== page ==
Properly Screened

The battle of privacy and security versus ventilation and light is felt most keenly in summer. Air movement is crucial to comfortable outdoor living spaces. Unfortunately in an effort to find privacy, too many of them have been enclosed with solid fences and walls. The solution has been a compromise screen fence perforated to offer half the seclusion in exchange for the blessed breeze.

In every part of the world the screen fences rose out of locally indigenous materials. In Africa, kraals of thorny sticks allowed the evening breezes to whisk away the heat while protecting from wild animals. European Celts wove wattle made of willow whips that later enclosed the first real gardens. Chinese screens of intricately lashed bamboo offered visual beauty while secluding parts of the household. In all these examples, the screen fence, with its semitransparent materials have provided the design character of a space.

The universal American solution is lattice, borrowed from the French and spread during the Victorian era. These panels of thin wood lath set on a square or diagonal grid are typically painted white. Dense lattice cuts visibility to below 50 percent, adding privacy to porches and side yards.

Unfortunately lattice isn’t appropriate for all architectural styles. It’s perfect for traditional looks of ranch, Victorian, country or colonial homes. But there’s no place for lattice in modern, rustic, Southwest or Asian, where it’s distinctly out of place.

With screen fencing among the most important elements in your garden, it must be stylistically integrated, function properly and look good. Properly matching the fence to your house is essential.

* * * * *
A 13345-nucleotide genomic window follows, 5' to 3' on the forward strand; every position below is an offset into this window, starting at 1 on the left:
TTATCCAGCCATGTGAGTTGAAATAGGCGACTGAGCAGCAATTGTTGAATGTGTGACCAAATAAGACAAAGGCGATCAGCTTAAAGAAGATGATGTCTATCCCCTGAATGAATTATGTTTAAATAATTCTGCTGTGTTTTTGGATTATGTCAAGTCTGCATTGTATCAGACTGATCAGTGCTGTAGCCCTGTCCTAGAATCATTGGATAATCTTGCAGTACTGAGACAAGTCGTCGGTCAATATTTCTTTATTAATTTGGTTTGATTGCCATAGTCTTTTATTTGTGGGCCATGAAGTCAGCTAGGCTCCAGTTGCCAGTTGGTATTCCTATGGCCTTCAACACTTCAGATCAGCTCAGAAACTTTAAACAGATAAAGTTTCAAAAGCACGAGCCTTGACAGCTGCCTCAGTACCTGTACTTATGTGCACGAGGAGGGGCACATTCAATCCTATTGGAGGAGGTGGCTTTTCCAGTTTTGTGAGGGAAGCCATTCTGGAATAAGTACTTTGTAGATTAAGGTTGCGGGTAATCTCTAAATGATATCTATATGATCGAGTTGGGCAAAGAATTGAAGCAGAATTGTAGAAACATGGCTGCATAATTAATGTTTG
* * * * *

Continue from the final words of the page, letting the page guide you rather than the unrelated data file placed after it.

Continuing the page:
The very fact that this fence is semitransparent makes it inherently weak structurally. Therefore good design is crucial.

For all these reasons, many new ideas have emerged for solving privacy problems cheaply or creatively. Some fences feature emphasis on industrial materials that won’t decompose. Others are reaching back to more rustic roots for a less rigid organic aesthetic.

Panels of metal grids used to reinforce concrete and masonry are proving excellent screen material. Slotted, woven and welded mesh is distinctly on the rise. These are found in the masonry section of home-improvement stores, not the fence department. The metals are easily incorporated into a wood or steel fence structure for instant screening. Even if the material rusts, this patina is considered desirable in some cases. These choices are far more appealing in urban neighborhoods due to availability and ease of handling compared to raw lumber. Plus, metals are cheap and long lasting, evoking the popular quasi-industrial modern look of loft living.

At the other end of the spectrum is woven basket-like wattle. This is an ancient art used around the world to create barriers for livestock and home protection. Wattle fences are extraordinarily beautiful in the rustic residential garden because they blend with the plants and natural wood tones.

Larger-scale wattle must be built in place from scratch, with strong posts and densely woven twigs. More modest screening is a simple do-it-yourself project thanks to prefabricated panels of finely made willow wattle. These are sold at quality garden centers or on the Internet. Simply stand the panel between two posts and you have an instant screen; use a few more and it’s a fence.

More common and less expensive is the rolled fencing spans you can buy online or in stores. The common reed doesn’t hold up well over time. Heavy-duty rolled bamboo and willow is a far better choice. Though more flexible than rigid wattle and capable of spanning a much longer distance, this is a super choice for rustic and Asian-inspired gardens.

Screen fences are a garden maker’s most valuable element. They are gentle means of stemming the view or channeling the eye. Screen fences are all about light and air filtering through; enclosure without feeling bounded. And never is it more appreciated than in summer when the slightest breeze is welcomed with open arms. What we’re after is simple: to merely define space without sacrificing spaciousness.

Maureen Gilmer is a horticulturist and host of “Weekend Gardening” on DIY Network. Contact her at her Web site or visit

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